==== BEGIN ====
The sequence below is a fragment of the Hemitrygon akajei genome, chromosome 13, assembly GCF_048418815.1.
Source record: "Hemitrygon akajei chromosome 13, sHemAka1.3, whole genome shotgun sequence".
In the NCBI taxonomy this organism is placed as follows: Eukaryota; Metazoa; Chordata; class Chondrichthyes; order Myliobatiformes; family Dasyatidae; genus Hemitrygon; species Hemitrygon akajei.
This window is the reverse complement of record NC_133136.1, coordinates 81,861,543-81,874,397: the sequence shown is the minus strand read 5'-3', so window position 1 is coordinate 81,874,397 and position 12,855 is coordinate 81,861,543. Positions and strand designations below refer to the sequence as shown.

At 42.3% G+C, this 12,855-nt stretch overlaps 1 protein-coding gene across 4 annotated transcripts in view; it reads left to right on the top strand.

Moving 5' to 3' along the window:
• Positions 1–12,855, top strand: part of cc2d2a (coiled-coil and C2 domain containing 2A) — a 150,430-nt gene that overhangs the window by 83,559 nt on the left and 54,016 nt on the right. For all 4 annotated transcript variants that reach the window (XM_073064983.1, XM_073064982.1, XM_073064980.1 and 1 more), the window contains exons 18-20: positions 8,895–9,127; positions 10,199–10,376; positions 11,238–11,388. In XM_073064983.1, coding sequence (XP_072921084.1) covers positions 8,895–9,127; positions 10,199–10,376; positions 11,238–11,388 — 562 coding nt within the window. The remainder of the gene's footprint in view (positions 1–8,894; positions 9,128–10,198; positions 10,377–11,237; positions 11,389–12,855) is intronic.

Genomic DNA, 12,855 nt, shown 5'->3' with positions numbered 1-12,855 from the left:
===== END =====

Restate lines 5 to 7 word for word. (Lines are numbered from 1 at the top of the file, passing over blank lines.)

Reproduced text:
At 42.3% G+C, this 12,855-nt stretch overlaps 1 protein-coding gene across 4 annotated transcripts in view; it reads left to right on the top strand.

Moving 5' to 3' along the window:
• Positions 1–12,855, top strand: part of cc2d2a (coiled-coil and C2 domain containing 2A) — a 150,430-nt gene that overhangs the window by 83,559 nt on the left and 54,016 nt on the right. For all 4 annotated transcript variants that reach the window (XM_073064983.1, XM_073064982.1, XM_073064980.1 and 1 more), the window contains exons 18-20: positions 8,895–9,127; positions 10,199–10,376; positions 11,238–11,388. In XM_073064983.1, coding sequence (XP_072921084.1) covers positions 8,895–9,127; positions 10,199–10,376; positions 11,238–11,388 — 562 coding nt within the window. The remainder of the gene's footprint in view (positions 1–8,894; positions 9,128–10,198; positions 10,377–11,237; positions 11,389–12,855) is intronic.